Sweden is planning to give tax break for repairs next year, if the proposal is approved by their parliament. This is a good way to go and hopefully many other countries can learn from it and launch their own effort towards reducing waste and consumption. Follow the link below to read more about it.
Promoting increasing consumption and developing products with shorter life cycle seem to be the main driving force of the major economies in the world since the industrial revolution and the rise of mass production. Could we see a change in that paradigm and mindset toward promoting responsible and reducing consumption? Could we re-imagine the designing and developing of products, for instance products that are designed for repair? Dan Lockton seems to think so in the article below on how such an approach could potentially empower the consumer (and to transform and liberate, I would reckon).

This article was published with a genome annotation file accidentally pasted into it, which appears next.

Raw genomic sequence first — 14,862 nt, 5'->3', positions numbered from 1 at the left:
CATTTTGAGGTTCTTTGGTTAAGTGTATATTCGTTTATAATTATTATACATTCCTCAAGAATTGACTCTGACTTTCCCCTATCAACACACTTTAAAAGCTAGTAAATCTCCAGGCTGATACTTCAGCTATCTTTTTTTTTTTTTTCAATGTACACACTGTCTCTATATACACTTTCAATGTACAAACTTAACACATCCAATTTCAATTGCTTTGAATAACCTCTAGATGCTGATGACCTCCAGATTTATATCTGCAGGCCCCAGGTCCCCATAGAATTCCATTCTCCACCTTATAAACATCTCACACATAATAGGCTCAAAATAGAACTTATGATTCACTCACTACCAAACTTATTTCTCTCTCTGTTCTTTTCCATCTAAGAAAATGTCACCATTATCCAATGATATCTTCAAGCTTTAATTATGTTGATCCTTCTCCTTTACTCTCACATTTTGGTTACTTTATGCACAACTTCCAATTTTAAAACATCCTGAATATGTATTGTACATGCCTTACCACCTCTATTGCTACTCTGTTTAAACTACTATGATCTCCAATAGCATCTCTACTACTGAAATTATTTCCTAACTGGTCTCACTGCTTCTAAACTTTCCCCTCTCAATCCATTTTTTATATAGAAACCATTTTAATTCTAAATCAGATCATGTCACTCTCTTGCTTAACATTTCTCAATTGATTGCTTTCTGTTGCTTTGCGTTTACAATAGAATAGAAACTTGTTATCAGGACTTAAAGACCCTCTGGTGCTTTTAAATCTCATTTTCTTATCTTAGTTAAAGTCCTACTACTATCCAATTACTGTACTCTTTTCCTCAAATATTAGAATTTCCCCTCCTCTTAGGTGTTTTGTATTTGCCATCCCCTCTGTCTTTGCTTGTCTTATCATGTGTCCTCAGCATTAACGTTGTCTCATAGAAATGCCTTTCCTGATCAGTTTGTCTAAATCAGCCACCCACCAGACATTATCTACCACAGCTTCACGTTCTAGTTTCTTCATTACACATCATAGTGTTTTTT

The passage below from the article says it pretty well.
“If more of us understand how the systems of everyday life work — from technology to government — we will be empowered to change them, with confidence gained from tackling our own problems. This is where the wider sustainability impact could come: not just through making products that last longer, but through building our understanding and confidence to change the world for the better.”
Glad to see that in Singapore, there is a ground up initiative called the Repair Kopitiam run by a group of mainly volunteers trying to make an effort towards influencing more people in the country that is small in size but high in consumption and waste generation.